Claim Verification 18+: Summary of a DECODE pilot in Amsterdam

Max Kortlander, Job Spierings, Tom Demeyer
Tuesday 30th April 2019

Digital identity is a sprawling, abstract subject that can be made more tangible. Rather than focus on complex organizational problems, pilot partners wanted to make a manageable user experience case study on how digital identity could look in a concrete form. More specifically, with this pilot, partners wanted:

  • to develop something of use to the citizens of Amsterdam;

  • to provide a clear user experience;

  • to give citizens access to their personal data as stored in the municipal database, and allow them to share these data in a different context, on- or offline;

  • to develop a pilot that could be approached iteratively, where initial steps could both have a clear impact and also leave room for further development and applications; amd

  • to demonstrate that these aims are possible, and to inspire further trust and belief in this approach towards citizen identity.

In this short post we describe the Amsterdam Claim Verification pilot, walking through how the product works as well as our future plans to pilot the technology of Amsterdam.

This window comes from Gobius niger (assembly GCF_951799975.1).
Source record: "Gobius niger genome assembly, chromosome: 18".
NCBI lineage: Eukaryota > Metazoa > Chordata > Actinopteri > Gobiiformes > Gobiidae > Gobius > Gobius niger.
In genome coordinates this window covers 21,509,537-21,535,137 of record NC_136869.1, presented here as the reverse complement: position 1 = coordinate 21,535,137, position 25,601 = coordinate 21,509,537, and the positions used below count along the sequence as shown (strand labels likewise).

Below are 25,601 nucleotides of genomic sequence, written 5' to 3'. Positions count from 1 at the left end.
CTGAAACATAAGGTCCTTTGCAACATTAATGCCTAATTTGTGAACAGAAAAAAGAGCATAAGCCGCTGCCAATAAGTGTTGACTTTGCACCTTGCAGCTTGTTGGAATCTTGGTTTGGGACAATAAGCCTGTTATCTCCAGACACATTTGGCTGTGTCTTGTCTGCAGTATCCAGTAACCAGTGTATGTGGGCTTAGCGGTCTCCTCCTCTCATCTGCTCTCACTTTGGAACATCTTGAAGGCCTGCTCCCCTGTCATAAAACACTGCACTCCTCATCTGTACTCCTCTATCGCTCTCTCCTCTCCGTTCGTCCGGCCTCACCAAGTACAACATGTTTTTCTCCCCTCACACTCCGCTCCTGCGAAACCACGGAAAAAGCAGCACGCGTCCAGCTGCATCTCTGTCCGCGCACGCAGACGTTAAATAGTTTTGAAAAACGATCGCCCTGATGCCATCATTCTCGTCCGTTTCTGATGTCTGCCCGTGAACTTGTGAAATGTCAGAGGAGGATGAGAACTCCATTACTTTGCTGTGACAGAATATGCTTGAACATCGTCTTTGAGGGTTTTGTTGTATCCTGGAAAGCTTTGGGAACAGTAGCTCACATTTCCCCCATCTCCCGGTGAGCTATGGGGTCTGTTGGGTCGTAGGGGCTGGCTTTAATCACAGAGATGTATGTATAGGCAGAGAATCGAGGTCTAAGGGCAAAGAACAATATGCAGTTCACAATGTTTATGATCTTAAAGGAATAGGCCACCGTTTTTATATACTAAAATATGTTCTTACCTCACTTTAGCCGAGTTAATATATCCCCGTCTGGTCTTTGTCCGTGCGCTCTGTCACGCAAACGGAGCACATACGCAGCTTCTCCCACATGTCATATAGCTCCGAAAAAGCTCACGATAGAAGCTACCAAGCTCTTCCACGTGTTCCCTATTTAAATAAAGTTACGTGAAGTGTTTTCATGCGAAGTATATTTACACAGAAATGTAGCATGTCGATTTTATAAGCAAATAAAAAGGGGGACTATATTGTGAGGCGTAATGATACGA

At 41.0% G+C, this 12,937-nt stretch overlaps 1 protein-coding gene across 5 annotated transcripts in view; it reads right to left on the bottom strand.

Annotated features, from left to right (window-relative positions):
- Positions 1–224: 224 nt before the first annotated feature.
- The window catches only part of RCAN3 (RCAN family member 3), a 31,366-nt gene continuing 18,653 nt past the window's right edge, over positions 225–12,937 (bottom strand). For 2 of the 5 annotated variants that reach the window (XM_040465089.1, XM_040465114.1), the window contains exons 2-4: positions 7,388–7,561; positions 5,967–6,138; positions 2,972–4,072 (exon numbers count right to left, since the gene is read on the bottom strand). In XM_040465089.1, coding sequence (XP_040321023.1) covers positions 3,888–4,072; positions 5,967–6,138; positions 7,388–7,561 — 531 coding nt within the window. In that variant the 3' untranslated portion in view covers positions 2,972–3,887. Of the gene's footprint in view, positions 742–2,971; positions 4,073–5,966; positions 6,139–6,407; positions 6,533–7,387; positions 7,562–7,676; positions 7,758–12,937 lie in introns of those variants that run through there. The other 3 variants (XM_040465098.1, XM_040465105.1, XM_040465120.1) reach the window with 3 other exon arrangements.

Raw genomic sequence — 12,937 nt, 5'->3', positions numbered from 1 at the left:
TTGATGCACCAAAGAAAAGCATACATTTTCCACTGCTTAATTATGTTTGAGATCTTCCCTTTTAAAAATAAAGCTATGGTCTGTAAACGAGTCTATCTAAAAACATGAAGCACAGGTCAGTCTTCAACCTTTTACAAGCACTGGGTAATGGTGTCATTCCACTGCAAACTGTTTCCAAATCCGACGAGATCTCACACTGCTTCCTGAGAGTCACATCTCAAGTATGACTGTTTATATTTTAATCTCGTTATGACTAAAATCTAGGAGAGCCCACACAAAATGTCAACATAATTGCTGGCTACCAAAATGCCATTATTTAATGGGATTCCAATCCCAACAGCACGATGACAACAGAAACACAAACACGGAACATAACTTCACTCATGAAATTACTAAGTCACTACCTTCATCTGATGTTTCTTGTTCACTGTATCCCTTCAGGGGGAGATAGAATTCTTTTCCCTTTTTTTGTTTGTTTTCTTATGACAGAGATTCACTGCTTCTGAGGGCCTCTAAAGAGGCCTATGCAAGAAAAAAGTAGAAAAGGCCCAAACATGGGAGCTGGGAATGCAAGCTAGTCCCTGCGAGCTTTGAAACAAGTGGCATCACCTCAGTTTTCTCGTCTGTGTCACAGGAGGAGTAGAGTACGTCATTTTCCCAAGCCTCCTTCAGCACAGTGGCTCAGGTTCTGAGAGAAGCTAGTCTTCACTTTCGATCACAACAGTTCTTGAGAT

Current status and description of pilot

Claim Verification 18+ is a prototype, consisting of a web-app available at and a passport scanner. The application utilizes the DECODE technology ‘Zenroom’ ( for encryption. The passport scanner is a physical box that can scan a passport’s RFID-chip, and translate the passport’s data into a QR code. Individual attributes of that data can then be verified (such as ‘I live in x city, or I am above x years of age) without sharing any personal data that is not needed in a given situation.

For example, if a person wants to buy alcohol in the Netherlands, they would normally need to show an ID card which contains their name, photograph, specific address, and date of birth. With a system of attribute based credentials (such as this pilot), a person can provide the same level of proof that they ‘qualify’ for a particular transaction or service without sharing more information than is absolutely needed.

The Passport Box and mobile web app currently verify age, gender, and full name. It could be further developed to verify other attributes, and/or applied to different contexts. Currently, two distinct stages are supported in this pilot: onboarding and attribute based disclosure.

Onboarding Process

The Onboarding process takes place one time per user, and must be completed before the application can be used. It requires users to be in the presence of a physical Passport Box , and is the moment in which a user’s passport information is transferred onto his or her phone.

Step 1: Go to on your mobile device. This screen will appear upon visiting


Step 2: Find the passport box. The passport box is a physical unit, pictured here.

Step 3: Place your passport into the box. A physical passport is placed into the Passport Box to be scanned.

Step 4: The passport box will read your passport and generate a QR code.